As the principal of Clayhaus Photography, Jeff Clay, specializes in fine-art landscape, architecture, and travel images. He also does portrait and event photography as a partner in Perfect Light Studios. Finally, with a background in information technology and project management, as sole proprietor of Clayhaus Consulting, he works with non-profits and small businesses to help implement Internet and social media campaigns. He lives in Salt Lake City, UT with his wife, Bonnie, and their three wild and crazy retrievers.


Melody Johnson
2013-06-10 08:30

Watching videos from the Cusp Convention Web site compelled me to decide to try some of the presenters’ ideas out.  The theme for the work Cusp does is “the design of everything.” I like that.

I have been trying to discover ideas that would help me market both my visual art and my writing.  For the last year and a half, I have been involved with a co-op gallery in Sugar House, Local Colors.  I love it.  The co-op gives me the opportunity to show my art work, be involved with some fantastic artists and afford me the chance of making some money.  It’s a great place to meet people and discuss my work with them. 

I have sold some pieces, but if this being a professional artist thing is going to work, I have to start selling more.  Art costs me.  It takes money for supplies, for framing, for making prints.  That doesn’t take in consideration the thousands of hours that I put into creating the art itself.

I know, I know.  I should be doing all of this for the pure love of the creative process.  And I do.  Even if I never showed anyone, I would still be making art.  But honestly, I would cut way back on all of my expenses.  And on the time it takes entering shows, hauling pictures around - doing the work that it takes to try to market my work.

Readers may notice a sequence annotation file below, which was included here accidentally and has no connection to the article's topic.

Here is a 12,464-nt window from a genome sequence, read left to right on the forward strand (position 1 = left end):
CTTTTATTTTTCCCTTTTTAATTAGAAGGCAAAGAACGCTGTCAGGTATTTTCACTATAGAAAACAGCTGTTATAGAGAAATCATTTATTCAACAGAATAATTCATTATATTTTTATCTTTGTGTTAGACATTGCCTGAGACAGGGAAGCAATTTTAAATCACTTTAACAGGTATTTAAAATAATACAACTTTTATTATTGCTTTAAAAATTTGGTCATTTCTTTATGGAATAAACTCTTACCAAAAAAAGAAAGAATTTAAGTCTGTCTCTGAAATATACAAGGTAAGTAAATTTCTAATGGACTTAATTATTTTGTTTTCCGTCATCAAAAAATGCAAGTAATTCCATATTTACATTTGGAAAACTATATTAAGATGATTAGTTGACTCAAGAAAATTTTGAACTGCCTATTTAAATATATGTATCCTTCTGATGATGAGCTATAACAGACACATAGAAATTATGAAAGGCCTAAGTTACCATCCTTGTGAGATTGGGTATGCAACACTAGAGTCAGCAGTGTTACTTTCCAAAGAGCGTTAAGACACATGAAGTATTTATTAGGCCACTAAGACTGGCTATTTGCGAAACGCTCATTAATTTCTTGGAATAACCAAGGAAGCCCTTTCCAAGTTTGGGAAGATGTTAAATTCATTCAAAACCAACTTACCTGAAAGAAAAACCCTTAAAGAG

So, how do I sell?  Being a member of the gallery helps but all of us need to start selling more.  What will help the situation radically improve would be for me to take a giant leap to get myself started.  I am going to blog the things I try because it keeps me honest with myself and because it might help the people who read it know what they can try.

First I am going to try to brand myself.  I think in marketing speak branding means to find out the center or core of what I want to do through my art.  If I know the center, it will help me plan how to sell.  One suggestion, from Cusp, was to come up with two words that describe what my art is.   The word joy popped instantly in my head.  The other word took more thought.  If you look at my collages you’ll notice that I am obsessed with sources of light and how light bounces off of everything around it.  My two words are joyful and reflection.  I love the word reflection because it has so many meanings and they all work.

Melody Jean Johnson lives in Saratoga Springs, Utah and loves to be visited or contacted by people who enjoy her work, want to learn or just want to talk. You can see her images on the Local Colors web site or on her own web site


Jeff Clay
2013-05-30 14:44

With apologies to Jimmy Page and company, I was neither dazed nor confused when I recently led a small group of friends into the Confusion Range for 2 days of exploring and camping, hiking and, of course photography.  

People either know about the Confusions or not. Bisected by Highway 50 and about halfway between Delta and Great Basin National Park, most people drive through them with nary a thought. They form a rather jumbled topology of hills and valleys, mountains and canyons. The northern section is comprised of low, ill-defined hills, but to the south of the highway the range features deep canyons, wide valleys, a dry lake bed, and numerous white quartzite cliffs.